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South Carolina Supreme Court Upholds Confidentiality and Inventions Assignment Agreement

    Client Alerts
  • September 10, 2012

In some circumstances, employers may decide that a non-competition agreement with an employee is inappropriate. Perhaps the employee in question would not present an unreasonable threat to the business by going to work for a competitor, or perhaps the employee simply refuses to sign a non-compete. In these circumstances, employers often rely on confidential information and assignment of inventions agreements to provide different but equally important protections against the employee's possible post-employment activities.

Last month in Milliken & Co. v. Morin, the South Carolina Supreme Court upheld the validity of a confidential information and inventions assignment agreement entered into with a research scientist. The employee resigned and started a competing venture based on a new class of fabrics. Milliken sued, contending that the new products were the result of the scientist's previous work for the company. The defendant argued that the restrictions were legally equivalent to a non-compete agreement, and were overbroad in that they encompassed information unrelated to his work for Milliken.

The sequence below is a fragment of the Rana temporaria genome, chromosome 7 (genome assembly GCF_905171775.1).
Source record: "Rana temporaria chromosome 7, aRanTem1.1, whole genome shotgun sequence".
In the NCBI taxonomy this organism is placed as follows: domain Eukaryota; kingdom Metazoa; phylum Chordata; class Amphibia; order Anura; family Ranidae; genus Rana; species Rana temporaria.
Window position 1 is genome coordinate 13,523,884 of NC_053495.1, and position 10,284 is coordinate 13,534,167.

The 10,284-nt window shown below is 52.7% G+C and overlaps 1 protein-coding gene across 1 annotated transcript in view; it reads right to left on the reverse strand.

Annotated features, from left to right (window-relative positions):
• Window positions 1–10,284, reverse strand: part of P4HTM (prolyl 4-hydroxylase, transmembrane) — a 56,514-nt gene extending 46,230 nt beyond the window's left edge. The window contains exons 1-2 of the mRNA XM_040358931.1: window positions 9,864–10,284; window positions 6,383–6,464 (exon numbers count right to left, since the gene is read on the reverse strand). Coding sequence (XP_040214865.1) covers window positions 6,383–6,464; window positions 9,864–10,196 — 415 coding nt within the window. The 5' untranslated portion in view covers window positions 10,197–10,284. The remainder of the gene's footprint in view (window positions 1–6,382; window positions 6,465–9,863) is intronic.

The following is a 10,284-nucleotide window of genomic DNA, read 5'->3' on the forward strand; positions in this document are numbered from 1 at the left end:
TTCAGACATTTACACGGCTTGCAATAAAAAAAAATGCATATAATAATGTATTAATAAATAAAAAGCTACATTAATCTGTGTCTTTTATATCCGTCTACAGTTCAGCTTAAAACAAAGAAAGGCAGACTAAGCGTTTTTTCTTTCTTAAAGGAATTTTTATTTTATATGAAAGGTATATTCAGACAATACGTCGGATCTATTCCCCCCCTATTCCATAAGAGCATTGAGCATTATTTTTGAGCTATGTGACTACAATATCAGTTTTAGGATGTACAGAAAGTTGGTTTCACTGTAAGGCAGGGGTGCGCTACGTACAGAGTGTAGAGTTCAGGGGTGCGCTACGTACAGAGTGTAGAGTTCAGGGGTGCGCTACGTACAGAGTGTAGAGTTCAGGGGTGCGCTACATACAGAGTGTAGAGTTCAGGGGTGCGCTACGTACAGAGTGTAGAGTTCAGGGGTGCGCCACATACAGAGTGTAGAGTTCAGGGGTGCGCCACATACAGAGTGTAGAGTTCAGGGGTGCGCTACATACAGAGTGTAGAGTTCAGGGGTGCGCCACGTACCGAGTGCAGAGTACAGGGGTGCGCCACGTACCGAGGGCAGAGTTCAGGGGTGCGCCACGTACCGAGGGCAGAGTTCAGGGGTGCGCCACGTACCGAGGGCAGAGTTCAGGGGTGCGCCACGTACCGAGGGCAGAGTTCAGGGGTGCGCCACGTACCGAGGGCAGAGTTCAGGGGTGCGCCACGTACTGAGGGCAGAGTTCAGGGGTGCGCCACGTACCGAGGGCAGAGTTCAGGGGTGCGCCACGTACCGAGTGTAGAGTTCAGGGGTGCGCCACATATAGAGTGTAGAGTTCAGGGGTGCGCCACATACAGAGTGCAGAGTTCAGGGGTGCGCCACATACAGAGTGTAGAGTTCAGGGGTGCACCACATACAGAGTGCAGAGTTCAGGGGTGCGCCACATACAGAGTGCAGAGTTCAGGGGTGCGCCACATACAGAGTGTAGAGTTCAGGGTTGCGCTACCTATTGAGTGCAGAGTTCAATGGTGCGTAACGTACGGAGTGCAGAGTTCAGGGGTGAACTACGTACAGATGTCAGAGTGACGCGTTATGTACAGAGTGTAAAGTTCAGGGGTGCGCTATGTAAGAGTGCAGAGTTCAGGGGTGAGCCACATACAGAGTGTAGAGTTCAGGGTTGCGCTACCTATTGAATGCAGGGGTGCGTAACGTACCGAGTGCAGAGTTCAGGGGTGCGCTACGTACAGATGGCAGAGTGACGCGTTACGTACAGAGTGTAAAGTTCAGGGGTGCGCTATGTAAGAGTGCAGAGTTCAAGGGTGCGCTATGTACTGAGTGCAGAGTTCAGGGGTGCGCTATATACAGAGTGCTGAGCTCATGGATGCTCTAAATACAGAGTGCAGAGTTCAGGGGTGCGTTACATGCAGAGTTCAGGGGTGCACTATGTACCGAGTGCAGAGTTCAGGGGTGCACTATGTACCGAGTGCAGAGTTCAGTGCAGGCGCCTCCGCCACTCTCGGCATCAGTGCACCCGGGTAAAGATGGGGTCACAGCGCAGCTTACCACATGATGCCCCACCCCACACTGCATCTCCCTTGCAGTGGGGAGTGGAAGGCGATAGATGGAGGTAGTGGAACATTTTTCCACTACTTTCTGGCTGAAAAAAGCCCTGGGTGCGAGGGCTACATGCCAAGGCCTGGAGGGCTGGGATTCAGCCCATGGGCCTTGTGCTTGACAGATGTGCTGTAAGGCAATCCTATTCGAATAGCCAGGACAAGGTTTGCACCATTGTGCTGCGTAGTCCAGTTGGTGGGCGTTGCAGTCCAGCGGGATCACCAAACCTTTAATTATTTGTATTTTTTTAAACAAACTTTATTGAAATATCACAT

The South Carolina Supreme Court affirmed a jury verdict for Milliken. First, the court distinguished confidentiality and inventions assignment agreements from traditional non-competes. The former agreements are not analyzed under the same tough legal standard used with non-competes They are not considered to be restraints on trade, and are not interpreted in favor of the employee.

With this legal standard in mind, the court next analyzed the Milliken agreement to determine if it was overbroad. The inventions assignment provisions included a clear exception for work done by the plaintiff on his own time that did not involve his duties for Milliken or use of Milliken's resources. The confidential information clause was limited to sensitive Milliken information made known to the employee through his work. It did not attempt to restrain the plaintiff from using his general skills, knowledge and inventive ability in his new venture.

If employers use carefully drafted confidential information and assignment of inventions agreements, these documents can provide valuable protection against subsequent misappropriation of proprietary information and intellectual property. Even in situations where a non-compete is inappropriate or unavailable, these alternative agreements provide employers with substantial protection against unfair competitive activities.